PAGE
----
Friday, October 21, 2011


I recently found out about chia seeds while I was on a call with my health coach. I don't remember what she said I should do with them, but I did remember that she said I should try them. So I did. You can get them at Whole Foods for sure, not really sure where else but check your local health food stores.

I spent a few minutes looking up what exactly I should do with these seeds. Apparently, they can be used in just about anything. Literally. Here is a link to 40 things you can do with them plus some actual recipes. The consensus is that you can use them whole and raw, ground and raw, whole and soaked in water, whole and cooked; just about any way that you want to use them. They are small like poppy seeds and have a slightly nutty flavor, but are said to take on any flavor they are mixed with.

What makes these little black balls so healthy?

Chia is very rich in omega-3 fatty acids, even more so than flax seeds. And it has another advantage over flax: chia is so rich in antioxidants that the seeds don't deteriorate and can be stored for long periods without becoming rancid. And, unlike flax, they do not have to be ground to make their nutrients available to the body. Chia seeds also provide fiber (25 grams give you 6.9 grams of fiber) as well as calcium, phosphorus, magnesium, manganese, copper, iron, molybdenum, niacin, and zinc.
Another advantage: when added to water and allowed to sit for 30 minutes, chia forms a gel. Researchers suggest that this reaction also takes place in the stomach, slowing the process by which digestive enzymes break down carbohydrates and convert them into sugar. (source)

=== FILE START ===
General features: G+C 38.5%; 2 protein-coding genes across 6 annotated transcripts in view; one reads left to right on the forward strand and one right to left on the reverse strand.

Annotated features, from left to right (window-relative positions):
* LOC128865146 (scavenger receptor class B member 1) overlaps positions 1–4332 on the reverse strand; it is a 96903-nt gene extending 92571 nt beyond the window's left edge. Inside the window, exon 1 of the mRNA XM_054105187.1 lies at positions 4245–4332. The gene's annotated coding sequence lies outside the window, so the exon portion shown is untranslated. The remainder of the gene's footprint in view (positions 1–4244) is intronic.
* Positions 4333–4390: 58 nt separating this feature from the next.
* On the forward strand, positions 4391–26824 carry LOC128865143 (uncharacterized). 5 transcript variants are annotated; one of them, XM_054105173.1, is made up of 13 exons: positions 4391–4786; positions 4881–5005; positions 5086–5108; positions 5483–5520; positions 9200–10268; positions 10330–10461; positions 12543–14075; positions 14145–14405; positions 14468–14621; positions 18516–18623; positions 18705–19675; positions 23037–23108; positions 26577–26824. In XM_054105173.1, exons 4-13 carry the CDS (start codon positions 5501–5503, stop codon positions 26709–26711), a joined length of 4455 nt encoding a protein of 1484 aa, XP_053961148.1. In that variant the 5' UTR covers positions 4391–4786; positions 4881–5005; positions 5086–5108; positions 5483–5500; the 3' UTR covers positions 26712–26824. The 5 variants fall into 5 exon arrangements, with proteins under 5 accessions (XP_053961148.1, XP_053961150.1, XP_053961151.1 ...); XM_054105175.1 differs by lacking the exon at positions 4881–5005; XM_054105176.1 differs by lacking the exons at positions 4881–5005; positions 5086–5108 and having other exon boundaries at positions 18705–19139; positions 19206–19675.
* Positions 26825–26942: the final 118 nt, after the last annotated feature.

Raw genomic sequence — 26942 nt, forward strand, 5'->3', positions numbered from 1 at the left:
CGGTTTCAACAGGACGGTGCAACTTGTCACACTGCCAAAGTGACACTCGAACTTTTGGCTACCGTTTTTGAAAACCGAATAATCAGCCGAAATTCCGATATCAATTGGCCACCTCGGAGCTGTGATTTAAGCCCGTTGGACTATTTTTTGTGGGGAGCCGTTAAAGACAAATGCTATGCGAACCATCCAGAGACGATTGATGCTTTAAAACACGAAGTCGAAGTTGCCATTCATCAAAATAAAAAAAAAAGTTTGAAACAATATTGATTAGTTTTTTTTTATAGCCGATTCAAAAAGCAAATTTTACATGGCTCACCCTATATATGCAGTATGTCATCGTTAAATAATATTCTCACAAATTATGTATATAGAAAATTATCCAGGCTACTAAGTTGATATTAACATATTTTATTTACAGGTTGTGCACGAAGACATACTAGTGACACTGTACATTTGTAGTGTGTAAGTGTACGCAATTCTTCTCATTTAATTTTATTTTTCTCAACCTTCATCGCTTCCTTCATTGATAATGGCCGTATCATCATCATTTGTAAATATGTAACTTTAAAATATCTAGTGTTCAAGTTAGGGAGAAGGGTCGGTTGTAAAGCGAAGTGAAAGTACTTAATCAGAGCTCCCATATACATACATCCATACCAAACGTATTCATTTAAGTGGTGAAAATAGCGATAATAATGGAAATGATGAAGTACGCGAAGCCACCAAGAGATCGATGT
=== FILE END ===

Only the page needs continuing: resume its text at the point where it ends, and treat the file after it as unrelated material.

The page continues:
I had grand visions of what I was going to do with these seeds...but instead I just made granola bars. Since chia seeds are high in fiber, I figured it would be best to start off with small amounts. If you are wondering why...let me refresh your memory with the story of what some types of fiber do to me. Anyway, back to granola...
  • 3 c. Irish style oats
  • 3 tbsp. chia seeds
  • 3 tbsp. wheat germ
  • 3 tbsp. flax seeds
  • 1/2 stick organic butter
  • agave nectar (can use honey as well), enough to make a goo
  • 1/2 c. 100% cocoa chocolate nibs
  • 1/2 c. shredded coconut
  • 1/2 c. sliced almonds
Toast the oats in 350 degree oven for 15 minutes.
Combine everything else in sauce pan (medium heat) except chocolate, almonds, and coconut.
Simmer while oats are roasting.

In a large bowl, combine roasted oats with chocolate, almonds, & coconut
Pour in goo and mix.
After done "tasting", spread mixture in an 8x8 baking pan.
Pre-cut into bars.
Bake in 300 degree oven for 25 minutes.
Leave in pan and put in refrigerator until cool and hard. 
Or, just eat warm and crumbly right out of the oven!
You can use this as cereal, with yogurt, as granola bars, or a warm topping over ice cream. AND...even though this is a sweet food, it is packed with super foods (chia seeds, flax seeds, 100% cocoa chocolate nibs, almonds, coconut, wheat germ, and whole oats). Yes there is butter in it. BUT FAT ISN'T BAD! Get that out of your head. Everyone needs fat in their diet for our bodies to function properly. And if you are concerned with weight loss, I eat at least one full fat food (butter, olive oil, coconut, avocado) every day, and I have lost a total of 10 lbs in the last year. Figure that one out...oh wait, they have. The "eat low fat products to loose weight" recommendations were not based on science. 

My new rule of thumb is to use the highest quality, most natural, least processed foods I can find.  I am not concerned any more with cutting out one type of food or another because it is labeled as bad. TRUTH: "bad" foods go in and out of style like clothing. One decade it's protein, the next it's fat, the next it's carbs. This has been true of the last century. Just in my lifetime I have seen the badmouthing of fat and carbs (I'm not even 30 yet). 

P.S. Just got a new camera...notice how profesh my pictures are starting to look?

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